Ceramic wall-plate decorated in the late-nineteenth century Aesthetic style with obvious Sumerian decorative motifs, signed 'GMS' and dated 1888 within the design.

This is one of two plates produced in a similar decorative style, possibly English and both signed by the same unidentified artist in 1888, that are understood to have been produced for inclusion in the 1888 Melbourne International Centennial Exhibition, which opened on 3 August 1888 and ran for six months, closing on the 31 January 1889.

Both of them depict harpists from two ancient civilisations, Sumerian in this instance, and Egyptian on the companion piece. Sumer was a historical region in southern Mesopotamia, is present-day Iraq, and one of the earliest civilisations that developed agricultural practices. The Sumerians were conquered in the 23rd century BC by the semitic-speaking Akkadians. The harp illustrated on this plate is known as an Akkadian pasaltiru, which in turn developed into the later Persian santur, a horizontal harp played with small mallets, called mesrabs. Early depictions of the santur show them being carried while being played, supported by a neck harness, also apparent in this illustration. The carved hand on the top of the frame is also a common feature of early representations of the santur.

While in style, the two plates have distinctive qualities of the Aesthetic movement that developed in Europe, particularly in England, from the 1860s, the design's central vine tendrils also show the influence of Orientalism, the appeal of the Far East in Western art and design in the second half of the nineteenth century following the opening of Japan to the West at the end of the Edo period in 1867.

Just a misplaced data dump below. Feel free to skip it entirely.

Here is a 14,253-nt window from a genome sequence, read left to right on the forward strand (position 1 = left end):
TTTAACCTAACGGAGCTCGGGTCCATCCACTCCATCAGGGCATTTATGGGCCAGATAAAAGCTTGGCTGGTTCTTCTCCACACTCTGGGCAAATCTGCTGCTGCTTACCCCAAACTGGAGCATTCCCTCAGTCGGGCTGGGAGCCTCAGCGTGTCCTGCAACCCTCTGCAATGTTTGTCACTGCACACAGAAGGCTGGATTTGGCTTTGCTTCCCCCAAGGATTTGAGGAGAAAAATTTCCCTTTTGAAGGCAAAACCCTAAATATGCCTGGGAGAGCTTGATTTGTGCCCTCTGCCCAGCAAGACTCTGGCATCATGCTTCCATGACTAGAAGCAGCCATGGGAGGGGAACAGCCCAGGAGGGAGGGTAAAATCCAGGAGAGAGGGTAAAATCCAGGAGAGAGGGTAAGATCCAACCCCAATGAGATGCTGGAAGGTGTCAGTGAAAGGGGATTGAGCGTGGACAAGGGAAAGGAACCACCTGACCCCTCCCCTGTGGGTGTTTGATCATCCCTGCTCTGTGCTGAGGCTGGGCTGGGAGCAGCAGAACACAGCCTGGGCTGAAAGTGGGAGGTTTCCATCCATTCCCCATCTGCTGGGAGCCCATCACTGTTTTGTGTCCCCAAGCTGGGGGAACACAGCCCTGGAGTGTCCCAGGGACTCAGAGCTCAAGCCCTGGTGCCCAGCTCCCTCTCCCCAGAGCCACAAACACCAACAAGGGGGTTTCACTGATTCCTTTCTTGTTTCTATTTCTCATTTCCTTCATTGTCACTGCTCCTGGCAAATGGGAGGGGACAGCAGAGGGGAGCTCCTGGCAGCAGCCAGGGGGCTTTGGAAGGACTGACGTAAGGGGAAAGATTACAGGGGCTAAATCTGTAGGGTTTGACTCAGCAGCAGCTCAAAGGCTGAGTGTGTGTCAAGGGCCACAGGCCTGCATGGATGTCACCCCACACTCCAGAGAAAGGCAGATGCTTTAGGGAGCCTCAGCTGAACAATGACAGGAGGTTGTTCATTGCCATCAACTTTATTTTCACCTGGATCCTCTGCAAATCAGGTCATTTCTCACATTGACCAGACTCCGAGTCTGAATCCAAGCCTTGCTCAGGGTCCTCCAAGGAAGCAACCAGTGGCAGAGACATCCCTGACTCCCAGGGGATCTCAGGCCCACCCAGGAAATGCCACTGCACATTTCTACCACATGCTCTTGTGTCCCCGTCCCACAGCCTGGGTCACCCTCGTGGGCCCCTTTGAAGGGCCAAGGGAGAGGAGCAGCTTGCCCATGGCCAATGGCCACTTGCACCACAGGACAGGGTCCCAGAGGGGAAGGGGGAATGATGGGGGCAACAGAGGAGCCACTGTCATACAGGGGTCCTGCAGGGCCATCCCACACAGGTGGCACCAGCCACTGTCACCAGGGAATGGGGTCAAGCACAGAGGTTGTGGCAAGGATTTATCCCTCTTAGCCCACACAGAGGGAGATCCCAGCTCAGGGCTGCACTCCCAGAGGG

According to the donor's family history, the two plates were purchased from the 1888 Melbourne Centennial International Exhibition by an 'Aunty Vi', who in turn left them to her niece, Violet Joseph, a close friend of the donor's mother.

Physical Description

Ceramic plate with reddish-brown painted glaze and gilt decoration, depicting a Sumerian harpist in the centre of the plate and a rectangular cartouche with cuneiform script. The broad border design is a repeating geometric stepped pattern with fanned feather or ferns fronds.

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